Encouraging Lone Mothers To Work: Family Credit Is A Powerful Incentive – But ”Stigma” Halves Its Effectiveness

Family Credit, a welfare programme for the UK”s working poor, is supposed to counteract the disincentive effects of Income Support, a welfare programme for the non-working poor. And according to Professor Ian Walker and Paul Bingley, writing in the latest issue of the Economic Journal, Family Credit is highly effective: it strongly encourages lone mothers to work; and it has little adverse effect on the incentives of those already in work. Unfortunately, the ”stigma” surrounding receipt of such welfare transfer payments, which means that not everyone takes up their entitlement, essentially halves the effectiveness of Family Credit.

Walker and Bingley note that providing lone mothers with an incentive to work has been a significant policy problem in the UK and elsewhere. Lone mothers” income while out of work has to be sufficient to provide a decent standard of living. But such women often have little work experience and poor educational backgrounds, which mean that they would face low wages if they did work and so they have little incentive to work. Lone mothers are an interesting group because their numbers have risen dramatically, their attachment to the labour force has fallen dramatically, and they attract much policy interest in many countries.

Walker and Bingley”s research estimates the impact of the welfare system on the labour market behaviour of a large sample of UK lone mothers, with special attention to the role of Family Credit. A major consideration is that welfare transfer payments may carry some stigma: the proportion of the sample who receive their entitlement of Family Credit is little more than a half.

The researchers” estimates allow them to compute how much income is required to tempt a non-worker into the labour market: an average of £16 a week (in 1991 prices) to work parttime, and £27 to tempt one to work full-time. These results indicate that Family Credit possesses the two most desirable features of an in-work transfer programme: it strongly encourages individuals to work; and it has little adverse effect on the incentives of those already in work.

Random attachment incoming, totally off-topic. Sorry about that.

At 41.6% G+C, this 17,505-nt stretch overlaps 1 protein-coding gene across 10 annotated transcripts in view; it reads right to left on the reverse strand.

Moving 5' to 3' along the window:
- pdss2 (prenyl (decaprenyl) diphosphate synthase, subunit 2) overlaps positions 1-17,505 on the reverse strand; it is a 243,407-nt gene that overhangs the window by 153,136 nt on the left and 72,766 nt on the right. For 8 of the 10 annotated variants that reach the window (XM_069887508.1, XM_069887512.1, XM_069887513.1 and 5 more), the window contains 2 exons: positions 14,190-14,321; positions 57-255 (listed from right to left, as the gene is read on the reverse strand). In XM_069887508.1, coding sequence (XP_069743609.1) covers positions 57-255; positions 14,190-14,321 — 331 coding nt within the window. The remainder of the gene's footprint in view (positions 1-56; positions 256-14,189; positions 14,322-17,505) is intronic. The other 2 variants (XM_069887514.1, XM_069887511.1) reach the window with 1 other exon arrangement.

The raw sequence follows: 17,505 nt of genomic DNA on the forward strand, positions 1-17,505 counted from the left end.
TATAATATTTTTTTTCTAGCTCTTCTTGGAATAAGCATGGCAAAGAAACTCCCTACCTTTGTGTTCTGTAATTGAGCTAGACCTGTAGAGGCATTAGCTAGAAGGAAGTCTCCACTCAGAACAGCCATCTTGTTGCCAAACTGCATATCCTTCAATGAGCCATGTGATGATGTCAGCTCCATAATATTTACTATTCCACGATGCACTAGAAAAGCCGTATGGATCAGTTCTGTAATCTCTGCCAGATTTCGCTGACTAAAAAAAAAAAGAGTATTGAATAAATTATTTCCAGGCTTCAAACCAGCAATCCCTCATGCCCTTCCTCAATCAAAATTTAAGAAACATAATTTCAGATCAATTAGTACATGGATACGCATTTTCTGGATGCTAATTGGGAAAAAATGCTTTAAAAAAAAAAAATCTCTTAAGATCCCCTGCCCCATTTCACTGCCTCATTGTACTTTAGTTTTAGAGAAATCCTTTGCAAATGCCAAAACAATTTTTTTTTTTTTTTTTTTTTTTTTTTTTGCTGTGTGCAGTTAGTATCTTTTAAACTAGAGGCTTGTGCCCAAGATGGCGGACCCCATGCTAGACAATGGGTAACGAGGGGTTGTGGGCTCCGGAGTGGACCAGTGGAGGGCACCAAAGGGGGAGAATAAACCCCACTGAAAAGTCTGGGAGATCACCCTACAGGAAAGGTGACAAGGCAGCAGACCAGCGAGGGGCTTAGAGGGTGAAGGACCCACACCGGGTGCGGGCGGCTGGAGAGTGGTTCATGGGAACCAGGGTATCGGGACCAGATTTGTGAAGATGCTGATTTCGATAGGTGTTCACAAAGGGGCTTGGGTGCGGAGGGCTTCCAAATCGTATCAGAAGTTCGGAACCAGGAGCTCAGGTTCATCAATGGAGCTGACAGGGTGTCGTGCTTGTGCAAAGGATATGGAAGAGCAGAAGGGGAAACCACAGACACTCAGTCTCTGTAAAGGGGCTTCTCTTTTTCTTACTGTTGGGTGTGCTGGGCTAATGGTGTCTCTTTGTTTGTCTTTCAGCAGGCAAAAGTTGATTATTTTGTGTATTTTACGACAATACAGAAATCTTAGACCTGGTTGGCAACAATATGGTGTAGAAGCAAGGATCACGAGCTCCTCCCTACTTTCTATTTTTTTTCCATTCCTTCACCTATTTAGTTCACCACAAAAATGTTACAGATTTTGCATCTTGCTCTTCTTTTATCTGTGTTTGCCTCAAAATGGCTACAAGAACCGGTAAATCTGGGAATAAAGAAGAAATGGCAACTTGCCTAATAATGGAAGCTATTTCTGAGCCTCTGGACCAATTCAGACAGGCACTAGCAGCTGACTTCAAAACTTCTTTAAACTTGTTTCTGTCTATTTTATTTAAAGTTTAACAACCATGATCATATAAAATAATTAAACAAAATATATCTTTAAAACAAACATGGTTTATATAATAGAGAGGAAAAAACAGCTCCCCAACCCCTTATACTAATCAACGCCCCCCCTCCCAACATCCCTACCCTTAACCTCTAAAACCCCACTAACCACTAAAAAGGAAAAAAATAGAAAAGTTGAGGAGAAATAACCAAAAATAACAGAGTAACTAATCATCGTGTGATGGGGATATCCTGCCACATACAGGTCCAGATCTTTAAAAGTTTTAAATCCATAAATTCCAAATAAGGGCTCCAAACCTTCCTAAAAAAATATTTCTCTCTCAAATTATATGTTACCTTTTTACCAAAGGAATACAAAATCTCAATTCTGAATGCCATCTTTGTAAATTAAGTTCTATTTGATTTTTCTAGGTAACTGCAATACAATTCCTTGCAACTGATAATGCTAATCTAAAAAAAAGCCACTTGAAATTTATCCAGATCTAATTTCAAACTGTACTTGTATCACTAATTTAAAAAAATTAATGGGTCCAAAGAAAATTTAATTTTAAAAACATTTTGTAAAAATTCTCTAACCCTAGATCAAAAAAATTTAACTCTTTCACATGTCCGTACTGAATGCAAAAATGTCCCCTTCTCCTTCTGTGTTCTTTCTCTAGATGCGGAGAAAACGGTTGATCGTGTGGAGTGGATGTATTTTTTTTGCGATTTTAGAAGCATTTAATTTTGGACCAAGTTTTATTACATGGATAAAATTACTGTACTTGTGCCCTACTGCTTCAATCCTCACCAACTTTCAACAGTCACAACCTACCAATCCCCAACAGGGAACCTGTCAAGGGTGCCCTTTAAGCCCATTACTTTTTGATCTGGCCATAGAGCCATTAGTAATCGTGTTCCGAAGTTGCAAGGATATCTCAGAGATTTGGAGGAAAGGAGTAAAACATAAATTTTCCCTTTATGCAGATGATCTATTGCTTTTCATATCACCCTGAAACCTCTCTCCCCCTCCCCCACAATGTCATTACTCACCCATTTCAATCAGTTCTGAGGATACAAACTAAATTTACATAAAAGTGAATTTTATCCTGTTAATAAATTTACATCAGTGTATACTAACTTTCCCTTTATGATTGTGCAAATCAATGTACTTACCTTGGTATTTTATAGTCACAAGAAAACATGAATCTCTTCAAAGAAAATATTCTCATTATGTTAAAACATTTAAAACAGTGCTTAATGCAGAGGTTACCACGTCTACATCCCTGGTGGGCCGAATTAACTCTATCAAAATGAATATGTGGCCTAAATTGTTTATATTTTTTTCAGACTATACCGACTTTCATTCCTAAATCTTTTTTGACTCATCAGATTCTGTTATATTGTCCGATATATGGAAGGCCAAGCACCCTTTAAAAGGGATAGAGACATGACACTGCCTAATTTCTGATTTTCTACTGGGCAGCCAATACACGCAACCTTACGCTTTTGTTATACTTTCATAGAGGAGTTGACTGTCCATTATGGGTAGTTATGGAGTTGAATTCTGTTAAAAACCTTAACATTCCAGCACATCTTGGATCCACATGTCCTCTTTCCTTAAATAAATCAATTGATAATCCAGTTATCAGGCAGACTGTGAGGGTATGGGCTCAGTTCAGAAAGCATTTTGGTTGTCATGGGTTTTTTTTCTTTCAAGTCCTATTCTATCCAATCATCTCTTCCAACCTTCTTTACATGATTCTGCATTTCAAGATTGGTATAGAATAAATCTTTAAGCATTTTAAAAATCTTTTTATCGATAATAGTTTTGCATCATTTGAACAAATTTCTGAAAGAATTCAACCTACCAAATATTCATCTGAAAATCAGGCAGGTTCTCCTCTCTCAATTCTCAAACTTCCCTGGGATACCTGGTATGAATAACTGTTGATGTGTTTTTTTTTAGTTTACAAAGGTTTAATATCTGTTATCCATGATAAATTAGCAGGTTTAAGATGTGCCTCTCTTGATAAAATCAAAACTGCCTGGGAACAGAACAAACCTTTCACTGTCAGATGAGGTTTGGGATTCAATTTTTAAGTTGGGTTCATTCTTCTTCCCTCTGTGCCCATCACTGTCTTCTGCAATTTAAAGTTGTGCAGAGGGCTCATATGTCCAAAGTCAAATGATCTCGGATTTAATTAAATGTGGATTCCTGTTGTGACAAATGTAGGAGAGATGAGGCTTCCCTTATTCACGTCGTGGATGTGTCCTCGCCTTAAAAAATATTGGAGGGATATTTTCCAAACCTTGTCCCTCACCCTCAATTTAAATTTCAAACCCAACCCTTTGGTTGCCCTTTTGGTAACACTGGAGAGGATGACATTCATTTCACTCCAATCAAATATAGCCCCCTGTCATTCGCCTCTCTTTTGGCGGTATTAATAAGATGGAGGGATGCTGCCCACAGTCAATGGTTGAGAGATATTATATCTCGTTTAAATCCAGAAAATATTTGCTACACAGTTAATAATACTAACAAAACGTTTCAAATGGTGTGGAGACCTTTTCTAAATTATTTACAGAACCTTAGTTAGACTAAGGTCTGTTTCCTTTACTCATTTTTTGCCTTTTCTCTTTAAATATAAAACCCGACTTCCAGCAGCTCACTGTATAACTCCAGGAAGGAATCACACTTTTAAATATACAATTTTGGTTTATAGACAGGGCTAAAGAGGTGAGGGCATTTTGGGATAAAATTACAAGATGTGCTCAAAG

But Walker and Bingley also find evidence of not inconsiderable ”stigma”, which implies that Family Credit is not as effective at countering the disincentive effect of the Income Support programme or at countering poverty amongst the working poor as it might otherwise be. Their results suggest that stigma essentially halves the effectiveness of Family Credit.

”The Labour Supply, Unemployment and Participation of Lone Mothers in In-Work Transfer Programmes” by Ian Walker and Paul Bingley is published in the Autumn 1997 issue of the Economic Journal. Walker is Professor of Economics at Keele University, Staffordshire ST5 5BG; Bingley is at the Centre for Labour Market Studies, Gustav Wieds Vej, DK 8000 Aarhus C, Denmark. The research was funded by a grant from the Leverhulme Trust. The authors have also received support for their work in this area from the Economic and Social Research Council and the European Union.

Ian Walker

02476-523054 | i.walker@warwick.ac.uk

Paul Bingley

00-45-8942-2350 | paul@cls.dk